When Madison Donnelly showed her sculpture, “User Centered Design,” at the 2017 Statewide Annual Exhibition, it was outstanding in a field of more conventional works. As a photo that ran in 15 Bytes at the time reveals, even the staff at Rio Gallery seemed to think so: in contrast to the otherwise democratic, side-by-side array of works in a group show, they placed Donnelly’s pine and molded plaster chair within a ring of empty space. And indeed, it did stand properly apart from the representational and abstract paintings and sculpture that surrounded it, though exactly why it didn’t fit comfortably with its contemporaries wasn’t immediately clear. Last week, Donnelly staged her own show of recent works, Holding Wrong, featuring primarily her work, but in collaboration with four friends who contributed peripheral installations and a performance during the opening. In so doing, she afforded her work sufficient critical mass to speak clearly and added a vibrant new voice to the local art scene.
Holding Wrong, with six titled pieces and several charming, untitled additions, took place in a disused storefront on the second floor of Trolley Square. This gigantic and atmospheric industrial space, which has gone largely wasted due to the ongoing decline of retail shopping, offers one of our richest potential settings for showing art in what has come to be seen as a popular and appropriate environment. In fact, Trolley calls to mind the DIA Foundation, longtime owners of many Western art treasures, including Spiral Jetty and, most recently, Sun Tunnels, which began a project years ago to find and salvage reinforced concrete buildings throughout the nation for similar purposes. In addition to the dressing rooms that served her collaborators as installation and performance spaces, which are properly artifacts of the building’s retail history, Donnelly used the massive roof trusses as supports from which to hang several of her pieces. More importantly, the brutal brick walls and cobbled floors of the surrounding structure, even when ameliorated by the defunct store’s lumber floor and gypsum partitions, contributed to the overall alienation of the objects from their viewers, which has become all-but-necessary to avant-garde and Contemporary art exhibition, but also offered a perfect complement to Madison Donnelly’s theme and purpose.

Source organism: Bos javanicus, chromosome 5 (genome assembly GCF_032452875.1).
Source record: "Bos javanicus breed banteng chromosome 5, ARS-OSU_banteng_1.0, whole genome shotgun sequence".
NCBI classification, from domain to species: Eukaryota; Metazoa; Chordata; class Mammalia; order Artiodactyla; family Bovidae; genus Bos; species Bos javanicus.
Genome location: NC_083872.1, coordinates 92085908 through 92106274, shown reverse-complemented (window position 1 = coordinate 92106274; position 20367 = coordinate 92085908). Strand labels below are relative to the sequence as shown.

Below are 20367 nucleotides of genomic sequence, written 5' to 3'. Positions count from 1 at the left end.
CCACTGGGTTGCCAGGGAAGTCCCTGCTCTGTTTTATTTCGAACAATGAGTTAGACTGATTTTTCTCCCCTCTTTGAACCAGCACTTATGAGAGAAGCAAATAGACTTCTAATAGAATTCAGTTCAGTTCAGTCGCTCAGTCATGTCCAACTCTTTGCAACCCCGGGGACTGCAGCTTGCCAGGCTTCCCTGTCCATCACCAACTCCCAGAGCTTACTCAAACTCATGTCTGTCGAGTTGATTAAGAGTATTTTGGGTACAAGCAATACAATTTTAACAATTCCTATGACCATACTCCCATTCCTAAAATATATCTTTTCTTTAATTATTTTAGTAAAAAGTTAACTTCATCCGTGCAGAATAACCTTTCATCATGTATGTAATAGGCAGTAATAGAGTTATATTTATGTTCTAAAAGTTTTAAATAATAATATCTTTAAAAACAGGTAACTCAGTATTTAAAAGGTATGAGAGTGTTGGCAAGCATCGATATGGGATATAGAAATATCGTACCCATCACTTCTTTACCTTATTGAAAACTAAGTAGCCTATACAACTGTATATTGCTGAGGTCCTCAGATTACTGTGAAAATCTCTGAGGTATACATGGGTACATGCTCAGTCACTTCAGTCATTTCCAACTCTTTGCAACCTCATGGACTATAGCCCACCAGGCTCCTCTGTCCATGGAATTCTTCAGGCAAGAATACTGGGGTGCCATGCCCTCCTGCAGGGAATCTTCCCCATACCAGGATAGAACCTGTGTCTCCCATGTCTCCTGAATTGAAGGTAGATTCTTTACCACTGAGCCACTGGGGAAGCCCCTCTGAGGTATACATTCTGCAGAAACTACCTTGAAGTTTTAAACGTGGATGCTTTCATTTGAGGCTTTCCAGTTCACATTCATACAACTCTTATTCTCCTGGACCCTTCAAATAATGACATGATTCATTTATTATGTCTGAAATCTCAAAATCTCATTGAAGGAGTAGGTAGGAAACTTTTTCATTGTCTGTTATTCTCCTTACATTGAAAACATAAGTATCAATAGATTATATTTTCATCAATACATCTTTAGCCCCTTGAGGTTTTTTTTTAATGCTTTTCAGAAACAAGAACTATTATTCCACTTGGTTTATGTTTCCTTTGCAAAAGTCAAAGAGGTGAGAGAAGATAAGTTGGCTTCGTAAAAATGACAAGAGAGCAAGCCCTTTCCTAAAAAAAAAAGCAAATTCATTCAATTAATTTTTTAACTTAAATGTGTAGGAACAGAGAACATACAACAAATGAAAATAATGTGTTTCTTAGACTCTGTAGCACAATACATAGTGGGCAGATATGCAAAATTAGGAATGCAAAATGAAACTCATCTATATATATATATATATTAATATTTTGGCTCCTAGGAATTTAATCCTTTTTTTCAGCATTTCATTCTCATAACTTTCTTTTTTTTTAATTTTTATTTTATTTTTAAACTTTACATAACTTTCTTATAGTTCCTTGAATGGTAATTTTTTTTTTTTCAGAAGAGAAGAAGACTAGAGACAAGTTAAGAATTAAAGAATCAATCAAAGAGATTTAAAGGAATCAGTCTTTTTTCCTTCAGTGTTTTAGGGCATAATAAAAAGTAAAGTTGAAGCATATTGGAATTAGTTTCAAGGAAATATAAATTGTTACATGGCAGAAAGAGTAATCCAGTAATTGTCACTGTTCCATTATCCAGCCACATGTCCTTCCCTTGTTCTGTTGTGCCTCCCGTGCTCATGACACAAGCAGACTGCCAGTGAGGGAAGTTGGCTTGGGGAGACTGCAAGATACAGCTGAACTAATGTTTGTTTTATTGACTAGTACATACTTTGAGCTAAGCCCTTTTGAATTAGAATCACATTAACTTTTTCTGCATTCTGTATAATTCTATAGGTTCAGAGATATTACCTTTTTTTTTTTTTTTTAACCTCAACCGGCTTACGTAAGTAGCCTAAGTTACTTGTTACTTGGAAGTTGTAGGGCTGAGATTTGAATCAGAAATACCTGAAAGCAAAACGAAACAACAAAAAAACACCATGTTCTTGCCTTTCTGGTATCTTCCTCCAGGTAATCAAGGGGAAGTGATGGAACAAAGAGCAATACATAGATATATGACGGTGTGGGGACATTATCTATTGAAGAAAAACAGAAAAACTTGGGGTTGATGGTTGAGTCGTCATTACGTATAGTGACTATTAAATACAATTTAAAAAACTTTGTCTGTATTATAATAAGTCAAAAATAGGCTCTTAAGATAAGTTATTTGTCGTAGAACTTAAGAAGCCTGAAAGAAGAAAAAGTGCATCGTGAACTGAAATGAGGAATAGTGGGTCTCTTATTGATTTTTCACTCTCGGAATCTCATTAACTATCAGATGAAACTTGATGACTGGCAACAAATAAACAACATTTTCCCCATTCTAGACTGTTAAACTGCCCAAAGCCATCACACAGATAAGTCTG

It’s a truth gradually becoming apparent, even to the habitually clueless, that men and women live largely in different worlds. That this isn’t publicly recognized is due in no small part to men’s control of the ideological discourse, which in America primarily means the mass media: television, radio, and newspapers, certainly, but also books and their once-great partner, formal education. Men assume their lives make up the real world, which they depict with dubious accuracy in those media, and take it as their right to withdraw into men-only activities where they can pursue behavior they don’t want the media to reveal or dwell on. Women, in turn, accept that their lives will be trivialized, rendered insubstantial, and that their efforts to join together, even for the most harmless experience of community, will be interpreted by men as hostile to them. Of course, women have always joined together in their own communities, within which they are quite conversant with the inequity of their relative status, but until very recently, the truths they shared, unlike the truths men share, were considered “feminine truths” by the mass media, as opposed to the “universal truths” known to men.
Holding Wrong, then, represents the emergence of such a community of women into the public sphere. I do not say this to diminish it; in fact, we have had men’s stories and men’s art for millennia, and the emergence of women’s experiences as a legitimate route of access to the more elusive characteristics of reality is cause for rejoicing. No longer need we search for new ways of speaking essential truths that have grown old, tired, and most of all, too familiar.
The work of bringing the hidden, other half of human experience begins with removal of the lies and half-truths that kept it mostly out of sight until now. In her new work, Donnelly focuses on what she calls “feminine domestic space,” by which she means not so much three-dimensional space as discursive space: space to perceive, think of, and speak about. That said, she does use physical space most effectively as a metaphor, as befits all art, and in particular sculpture. Each piece here invokes a cliché of feminine “space”—bed sheets, curtains, wishing wells, claw foot bathtubs, and even the circle of five individuals whose continuing conversation carries forward the eternal community of women. Except for the last, which takes place almost out of sight and slyly evokes the salon that brought forth this group effort, each of the works sets out to deny the possibility of ever fully inhabiting any of these clichés. If women don’t feel at home, Donnelly argues, it’s because their assigned social roles, and their accessories, are not of their choosing. In “Bed I,” the bedsheets are formed into bricks, which despite their function still say nothing more strongly than they do “laundry day.” These are assembled into a water well, in which the role of water is played by a disk cut from the pleated top of a mattress. It might be a magic dream, were there only some way to lie down, sleep, and dream in this inappropriate mechanism, which in spite of looking nothing like a bed recalls Procrustes’ mythical couch, which ruinously stretched or lopped off parts of those who lay down on it, until they fit.